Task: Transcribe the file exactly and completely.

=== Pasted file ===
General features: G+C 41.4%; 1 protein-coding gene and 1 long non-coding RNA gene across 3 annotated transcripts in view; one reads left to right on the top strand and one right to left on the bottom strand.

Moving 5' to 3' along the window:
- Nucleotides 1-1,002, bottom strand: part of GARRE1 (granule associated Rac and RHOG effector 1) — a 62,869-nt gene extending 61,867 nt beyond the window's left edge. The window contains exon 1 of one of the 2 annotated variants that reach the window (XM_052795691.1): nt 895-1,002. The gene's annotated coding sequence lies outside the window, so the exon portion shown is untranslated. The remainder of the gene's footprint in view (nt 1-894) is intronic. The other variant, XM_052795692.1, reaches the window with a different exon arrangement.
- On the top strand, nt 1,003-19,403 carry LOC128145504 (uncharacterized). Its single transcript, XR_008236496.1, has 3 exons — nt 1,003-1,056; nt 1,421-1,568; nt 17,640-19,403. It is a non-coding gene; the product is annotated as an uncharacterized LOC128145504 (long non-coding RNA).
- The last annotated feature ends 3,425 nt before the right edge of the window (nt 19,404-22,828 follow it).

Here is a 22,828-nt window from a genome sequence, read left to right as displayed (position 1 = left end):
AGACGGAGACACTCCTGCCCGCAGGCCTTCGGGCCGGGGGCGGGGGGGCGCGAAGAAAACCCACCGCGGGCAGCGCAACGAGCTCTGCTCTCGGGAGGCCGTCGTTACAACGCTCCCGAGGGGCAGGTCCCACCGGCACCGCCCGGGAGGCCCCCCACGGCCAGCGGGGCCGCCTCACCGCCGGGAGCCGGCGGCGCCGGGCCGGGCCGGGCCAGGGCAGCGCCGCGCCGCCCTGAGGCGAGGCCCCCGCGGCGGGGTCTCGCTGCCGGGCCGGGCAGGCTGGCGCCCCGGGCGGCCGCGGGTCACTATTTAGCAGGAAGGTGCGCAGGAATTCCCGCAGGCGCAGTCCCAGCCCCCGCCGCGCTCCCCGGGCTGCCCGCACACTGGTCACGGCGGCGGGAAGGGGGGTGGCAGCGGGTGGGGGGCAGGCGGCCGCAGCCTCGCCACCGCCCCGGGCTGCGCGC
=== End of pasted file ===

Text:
General features: G+C 41.4%; 1 protein-coding gene and 1 long non-coding RNA gene across 3 annotated transcripts in view; one reads left to right on the top strand and one right to left on the bottom strand.

Moving 5' to 3' along the window:
- Nucleotides 1-1,002, bottom strand: part of GARRE1 (granule associated Rac and RHOG effector 1) — a 62,869-nt gene extending 61,867 nt beyond the window's left edge. The window contains exon 1 of one of the 2 annotated variants that reach the window (XM_052795691.1): nt 895-1,002. The gene's annotated coding sequence lies outside the window, so the exon portion shown is untranslated. The remainder of the gene's footprint in view (nt 1-894) is intronic. The other variant, XM_052795692.1, reaches the window with a different exon arrangement.
- On the top strand, nt 1,003-19,403 carry LOC128145504 (uncharacterized). Its single transcript, XR_008236496.1, has 3 exons — nt 1,003-1,056; nt 1,421-1,568; nt 17,640-19,403. It is a non-coding gene; the product is annotated as an uncharacterized LOC128145504 (long non-coding RNA).
- The last annotated feature ends 3,425 nt before the right edge of the window (nt 19,404-22,828 follow it).

Here is a 22,828-nt window from a genome sequence, read left to right as displayed (position 1 = left end):
AGACGGAGACACTCCTGCCCGCAGGCCTTCGGGCCGGGGGCGGGGGGGCGCGAAGAAAACCCACCGCGGGCAGCGCAACGAGCTCTGCTCTCGGGAGGCCGTCGTTACAACGCTCCCGAGGGGCAGGTCCCACCGGCACCGCCCGGGAGGCCCCCCACGGCCAGCGGGGCCGCCTCACCGCCGGGAGCCGGCGGCGCCGGGCCGGGCCGGGCCAGGGCAGCGCCGCGCCGCCCTGAGGCGAGGCCCCCGCGGCGGGGTCTCGCTGCCGGGCCGGGCAGGCTGGCGCCCCGGGCGGCCGCGGGTCACTATTTAGCAGGAAGGTGCGCAGGAATTCCCGCAGGCGCAGTCCCAGCCCCCGCCGCGCTCCCCGGGCTGCCCGCACACTGGTCACGGCGGCGGGAAGGGGGGTGGCAGCGGGTGGGGGGCAGGCGGCCGCAGCCTCGCCACCGCCCCGGGCTGCGCGC